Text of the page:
I’m still having trouble filling up the first twenty years of 20th century, so decided to take recourse to a reliable candidate for 1906. When I started this project there were a list of authors I thought would come in handy for the decades I know less about. Some I’ve read this year (Muriel Spark, Paul Gallico), some I haven’t yet (Milan Kundera, Penelope Fitzgerald) but E. Nesbit was always on that list, and likely to appear at least once before the end of 2012. I haven’t read The Railway Children since I was about eleven, and I thought (given how often I’ve seen the film) that it was about time for a revisit!
Well, what on earth can I say about The Railway Children? Surely – surely – you’ve all read it, or at least seen the film? No? Someone at the back hasn’t? I’ll whip through the basics of the plot quickly, and then give you my 2012 response in bullet points. M’kay?
Bobbie (Roberta), Peter, and Phil (Phyllis) are three young siblings who, when their father leaves mysteriously, must move with their mother to the countryside and ‘play at being poor’. While she scrapes together money by writing stories, the children grow to know and love the railway and station. It becomes the focus of their lives, and their various exploits and adventures are connected with it – whether rescuing an injured boy playing paperchase, preparing a party for the station master, or ripping off petticoats to stop a train derailing in a landslide.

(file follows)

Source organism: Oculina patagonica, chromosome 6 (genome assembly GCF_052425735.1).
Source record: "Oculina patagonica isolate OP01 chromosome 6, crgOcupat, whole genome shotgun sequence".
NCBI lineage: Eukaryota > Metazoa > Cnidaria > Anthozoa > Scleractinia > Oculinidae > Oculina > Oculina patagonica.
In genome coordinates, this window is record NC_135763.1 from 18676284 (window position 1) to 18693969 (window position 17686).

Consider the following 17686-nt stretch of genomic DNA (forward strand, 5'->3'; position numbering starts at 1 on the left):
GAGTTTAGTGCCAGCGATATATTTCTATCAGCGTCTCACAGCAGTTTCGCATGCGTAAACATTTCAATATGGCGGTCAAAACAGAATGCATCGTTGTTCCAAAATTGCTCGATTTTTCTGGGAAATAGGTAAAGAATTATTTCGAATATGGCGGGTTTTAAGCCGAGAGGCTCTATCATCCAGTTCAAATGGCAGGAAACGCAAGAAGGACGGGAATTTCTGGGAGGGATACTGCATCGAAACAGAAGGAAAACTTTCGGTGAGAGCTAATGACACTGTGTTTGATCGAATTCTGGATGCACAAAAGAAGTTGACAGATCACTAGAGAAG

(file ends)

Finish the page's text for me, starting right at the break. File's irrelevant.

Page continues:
Here’s how I responded to it in 2012…
It all happens so much more quickly than I remembered! I suppose I’m used to the pacing of the film, and of course perception of time changes over the years, but I was amazed at how speedily E. Nesbit dashes through the events.
E. Nesbit is funny! There’s an arch, dry humour that I hadn’t spotted the first time around. It first crops up on the opening page, where Phyllis is described simply as ‘Phyllis, who meant extremely well.’ I’m not going to say that The Railway Children is a raucous knockabout, but this humour prevents Nesbit stumbling into over-earnest territory.
Lordy, she’s sexist. Par for the course in 1906, I daresay, but she doesn’t seem to be using irony when the doctor says “You know men have to do the work of the world and not be afraid of anything – so they have to be hardy and brave. But women have to take care of their babies and cuddle them and nurse them and be very patient and kind.” *Shudder*
However, there is such a lovely feel to reading this book. A mixture of the qualities inherent in the story, characters, setting – but also, of course, a little journey back to my own childhood. Not only did I read and watch The Railway Children, but I grew up next to a railway. No station, and no steam trains of course, but the noise of trains still takes me back.
Er, yes… yes, I did cry at the end.